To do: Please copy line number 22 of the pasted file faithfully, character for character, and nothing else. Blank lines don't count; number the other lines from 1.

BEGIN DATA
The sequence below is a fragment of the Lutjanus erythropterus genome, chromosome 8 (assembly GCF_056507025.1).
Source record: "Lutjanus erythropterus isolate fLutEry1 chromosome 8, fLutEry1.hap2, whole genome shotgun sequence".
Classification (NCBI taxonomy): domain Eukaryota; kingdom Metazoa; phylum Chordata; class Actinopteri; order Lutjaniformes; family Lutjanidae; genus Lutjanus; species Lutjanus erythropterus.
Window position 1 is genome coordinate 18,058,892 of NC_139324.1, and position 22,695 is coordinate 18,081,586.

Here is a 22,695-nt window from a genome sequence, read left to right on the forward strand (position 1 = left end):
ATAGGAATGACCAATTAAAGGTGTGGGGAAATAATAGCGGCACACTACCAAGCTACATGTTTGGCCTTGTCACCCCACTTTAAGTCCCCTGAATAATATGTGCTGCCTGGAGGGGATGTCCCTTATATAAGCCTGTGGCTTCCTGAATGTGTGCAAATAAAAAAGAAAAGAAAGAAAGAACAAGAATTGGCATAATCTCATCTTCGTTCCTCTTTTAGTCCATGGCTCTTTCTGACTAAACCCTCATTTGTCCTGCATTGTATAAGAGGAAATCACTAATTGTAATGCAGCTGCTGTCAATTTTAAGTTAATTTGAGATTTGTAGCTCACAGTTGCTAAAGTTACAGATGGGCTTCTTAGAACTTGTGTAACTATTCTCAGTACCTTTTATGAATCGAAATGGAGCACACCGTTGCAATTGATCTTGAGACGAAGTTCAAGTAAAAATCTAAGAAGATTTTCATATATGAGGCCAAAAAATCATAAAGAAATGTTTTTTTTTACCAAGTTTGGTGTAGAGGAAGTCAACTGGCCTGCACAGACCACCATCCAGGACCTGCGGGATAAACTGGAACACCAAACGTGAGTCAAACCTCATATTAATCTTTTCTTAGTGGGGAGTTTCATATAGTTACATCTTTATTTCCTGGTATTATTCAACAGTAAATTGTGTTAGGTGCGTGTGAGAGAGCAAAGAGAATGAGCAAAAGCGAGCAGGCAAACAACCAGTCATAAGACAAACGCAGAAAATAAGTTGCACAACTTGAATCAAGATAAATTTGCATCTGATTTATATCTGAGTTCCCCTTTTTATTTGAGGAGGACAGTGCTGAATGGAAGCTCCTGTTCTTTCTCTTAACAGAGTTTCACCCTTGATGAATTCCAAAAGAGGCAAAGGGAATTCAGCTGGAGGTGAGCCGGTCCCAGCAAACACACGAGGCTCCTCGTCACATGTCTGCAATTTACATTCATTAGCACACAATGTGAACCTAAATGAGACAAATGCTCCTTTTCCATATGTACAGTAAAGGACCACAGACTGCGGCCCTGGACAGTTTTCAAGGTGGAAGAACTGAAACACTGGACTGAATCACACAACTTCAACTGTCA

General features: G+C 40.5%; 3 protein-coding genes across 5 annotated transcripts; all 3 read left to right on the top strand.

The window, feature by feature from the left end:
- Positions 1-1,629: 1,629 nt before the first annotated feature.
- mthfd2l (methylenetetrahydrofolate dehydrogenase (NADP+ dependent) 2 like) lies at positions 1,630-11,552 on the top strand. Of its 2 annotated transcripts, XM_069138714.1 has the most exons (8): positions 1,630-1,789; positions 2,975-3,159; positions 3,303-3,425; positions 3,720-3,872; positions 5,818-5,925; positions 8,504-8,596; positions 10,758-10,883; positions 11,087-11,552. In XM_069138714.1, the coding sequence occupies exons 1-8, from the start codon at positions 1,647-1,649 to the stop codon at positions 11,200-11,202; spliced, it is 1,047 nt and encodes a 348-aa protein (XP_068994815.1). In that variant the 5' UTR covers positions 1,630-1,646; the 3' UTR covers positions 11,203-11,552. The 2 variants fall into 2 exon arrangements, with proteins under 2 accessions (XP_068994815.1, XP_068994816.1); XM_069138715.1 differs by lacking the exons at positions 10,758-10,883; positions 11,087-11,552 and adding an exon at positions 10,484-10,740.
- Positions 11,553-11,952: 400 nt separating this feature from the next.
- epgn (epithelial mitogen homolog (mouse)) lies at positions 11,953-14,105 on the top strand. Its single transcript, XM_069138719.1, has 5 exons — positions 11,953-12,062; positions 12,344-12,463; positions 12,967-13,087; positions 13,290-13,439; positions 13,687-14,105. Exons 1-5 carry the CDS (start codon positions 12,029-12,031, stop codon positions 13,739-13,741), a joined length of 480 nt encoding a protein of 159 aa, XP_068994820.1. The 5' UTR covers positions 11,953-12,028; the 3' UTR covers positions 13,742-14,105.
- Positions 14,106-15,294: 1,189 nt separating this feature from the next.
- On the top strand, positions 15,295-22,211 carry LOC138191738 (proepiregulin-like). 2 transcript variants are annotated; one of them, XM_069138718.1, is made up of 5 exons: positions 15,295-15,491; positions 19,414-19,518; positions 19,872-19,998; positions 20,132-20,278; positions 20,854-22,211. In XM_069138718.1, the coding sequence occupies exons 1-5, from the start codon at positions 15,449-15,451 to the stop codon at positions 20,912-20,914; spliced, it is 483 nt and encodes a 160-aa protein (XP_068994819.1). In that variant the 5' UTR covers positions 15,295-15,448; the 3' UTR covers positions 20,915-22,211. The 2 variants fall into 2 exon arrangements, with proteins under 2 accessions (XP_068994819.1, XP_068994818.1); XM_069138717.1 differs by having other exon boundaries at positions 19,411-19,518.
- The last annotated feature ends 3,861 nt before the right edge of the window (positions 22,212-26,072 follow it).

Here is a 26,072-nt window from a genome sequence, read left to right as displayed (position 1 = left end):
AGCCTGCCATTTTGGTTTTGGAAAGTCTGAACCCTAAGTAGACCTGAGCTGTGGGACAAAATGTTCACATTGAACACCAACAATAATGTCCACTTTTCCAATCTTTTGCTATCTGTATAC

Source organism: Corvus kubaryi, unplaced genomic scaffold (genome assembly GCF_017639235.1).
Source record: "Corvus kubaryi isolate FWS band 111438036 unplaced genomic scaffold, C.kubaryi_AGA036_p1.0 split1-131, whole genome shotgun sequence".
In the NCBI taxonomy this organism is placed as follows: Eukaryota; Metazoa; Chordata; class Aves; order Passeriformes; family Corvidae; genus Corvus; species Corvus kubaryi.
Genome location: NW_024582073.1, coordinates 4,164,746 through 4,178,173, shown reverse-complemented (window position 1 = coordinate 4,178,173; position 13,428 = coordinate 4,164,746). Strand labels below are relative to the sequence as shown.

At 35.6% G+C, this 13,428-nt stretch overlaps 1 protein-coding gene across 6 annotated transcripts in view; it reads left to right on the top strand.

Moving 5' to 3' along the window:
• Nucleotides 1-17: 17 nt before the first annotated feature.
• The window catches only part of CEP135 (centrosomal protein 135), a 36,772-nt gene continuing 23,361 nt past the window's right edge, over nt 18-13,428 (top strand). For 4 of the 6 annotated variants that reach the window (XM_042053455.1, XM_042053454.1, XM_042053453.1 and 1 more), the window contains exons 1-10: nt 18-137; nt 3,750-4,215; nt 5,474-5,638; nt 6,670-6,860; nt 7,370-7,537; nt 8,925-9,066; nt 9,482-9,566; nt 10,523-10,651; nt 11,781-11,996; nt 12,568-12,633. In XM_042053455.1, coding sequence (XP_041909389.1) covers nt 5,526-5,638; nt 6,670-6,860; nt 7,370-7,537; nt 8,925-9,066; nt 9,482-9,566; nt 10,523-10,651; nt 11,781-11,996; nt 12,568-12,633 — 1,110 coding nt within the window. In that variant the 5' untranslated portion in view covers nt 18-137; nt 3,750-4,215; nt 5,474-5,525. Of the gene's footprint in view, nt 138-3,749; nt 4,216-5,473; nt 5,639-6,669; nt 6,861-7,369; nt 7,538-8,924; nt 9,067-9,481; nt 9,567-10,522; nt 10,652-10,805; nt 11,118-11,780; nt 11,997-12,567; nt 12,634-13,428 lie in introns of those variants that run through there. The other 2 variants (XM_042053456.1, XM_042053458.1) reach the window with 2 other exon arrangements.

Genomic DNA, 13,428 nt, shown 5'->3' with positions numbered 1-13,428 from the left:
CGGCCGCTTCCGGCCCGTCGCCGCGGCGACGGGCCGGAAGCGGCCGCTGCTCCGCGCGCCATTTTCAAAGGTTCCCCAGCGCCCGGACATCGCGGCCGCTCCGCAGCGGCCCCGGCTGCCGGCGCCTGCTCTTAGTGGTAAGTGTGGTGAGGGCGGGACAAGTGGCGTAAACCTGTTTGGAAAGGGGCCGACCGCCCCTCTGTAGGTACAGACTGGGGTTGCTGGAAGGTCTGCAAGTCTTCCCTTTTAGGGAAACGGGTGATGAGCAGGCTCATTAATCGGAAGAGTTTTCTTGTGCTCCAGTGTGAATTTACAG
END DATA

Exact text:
At 35.6% G+C, this 13,428-nt stretch overlaps 1 protein-coding gene across 6 annotated transcripts in view; it reads left to right on the top strand.